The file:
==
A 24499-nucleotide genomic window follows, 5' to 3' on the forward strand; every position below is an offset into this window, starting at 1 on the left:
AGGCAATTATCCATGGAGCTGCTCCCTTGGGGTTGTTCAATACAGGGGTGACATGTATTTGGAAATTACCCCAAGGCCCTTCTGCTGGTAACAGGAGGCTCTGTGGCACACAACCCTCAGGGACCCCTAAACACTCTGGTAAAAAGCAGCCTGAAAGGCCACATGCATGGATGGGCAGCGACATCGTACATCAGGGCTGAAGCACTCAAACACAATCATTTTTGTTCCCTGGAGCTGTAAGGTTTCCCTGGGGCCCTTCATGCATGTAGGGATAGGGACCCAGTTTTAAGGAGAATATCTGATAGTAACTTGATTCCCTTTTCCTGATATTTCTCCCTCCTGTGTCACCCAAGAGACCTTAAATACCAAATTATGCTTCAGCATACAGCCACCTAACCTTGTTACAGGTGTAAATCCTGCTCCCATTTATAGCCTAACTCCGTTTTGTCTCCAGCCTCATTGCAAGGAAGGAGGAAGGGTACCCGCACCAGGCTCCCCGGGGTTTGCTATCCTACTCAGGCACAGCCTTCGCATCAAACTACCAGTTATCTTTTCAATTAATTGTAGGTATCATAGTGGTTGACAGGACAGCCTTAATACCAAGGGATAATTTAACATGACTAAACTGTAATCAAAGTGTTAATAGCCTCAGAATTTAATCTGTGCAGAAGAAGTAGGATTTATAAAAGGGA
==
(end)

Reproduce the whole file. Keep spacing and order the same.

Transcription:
A 24499-nucleotide genomic window follows, 5' to 3' on the forward strand; every position below is an offset into this window, starting at 1 on the left:
AGGCAATTATCCATGGAGCTGCTCCCTTGGGGTTGTTCAATACAGGGGTGACATGTATTTGGAAATTACCCCAAGGCCCTTCTGCTGGTAACAGGAGGCTCTGTGGCACACAACCCTCAGGGACCCCTAAACACTCTGGTAAAAAGCAGCCTGAAAGGCCACATGCATGGATGGGCAGCGACATCGTACATCAGGGCTGAAGCACTCAAACACAATCATTTTTGTTCCCTGGAGCTGTAAGGTTTCCCTGGGGCCCTTCATGCATGTAGGGATAGGGACCCAGTTTTAAGGAGAATATCTGATAGTAACTTGATTCCCTTTTCCTGATATTTCTCCCTCCTGTGTCACCCAAGAGACCTTAAATACCAAATTATGCTTCAGCATACAGCCACCTAACCTTGTTACAGGTGTAAATCCTGCTCCCATTTATAGCCTAACTCCGTTTTGTCTCCAGCCTCATTGCAAGGAAGGAGGAAGGGTACCCGCACCAGGCTCCCCGGGGTTTGCTATCCTACTCAGGCACAGCCTTCGCATCAAACTACCAGTTATCTTTTCAATTAATTGTAGGTATCATAGTGGTTGACAGGACAGCCTTAATACCAAGGGATAATTTAACATGACTAAACTGTAATCAAAGTGTTAATAGCCTCAGAATTTAATCTGTGCAGAAGAAGTAGGATTTATAAAAGGGA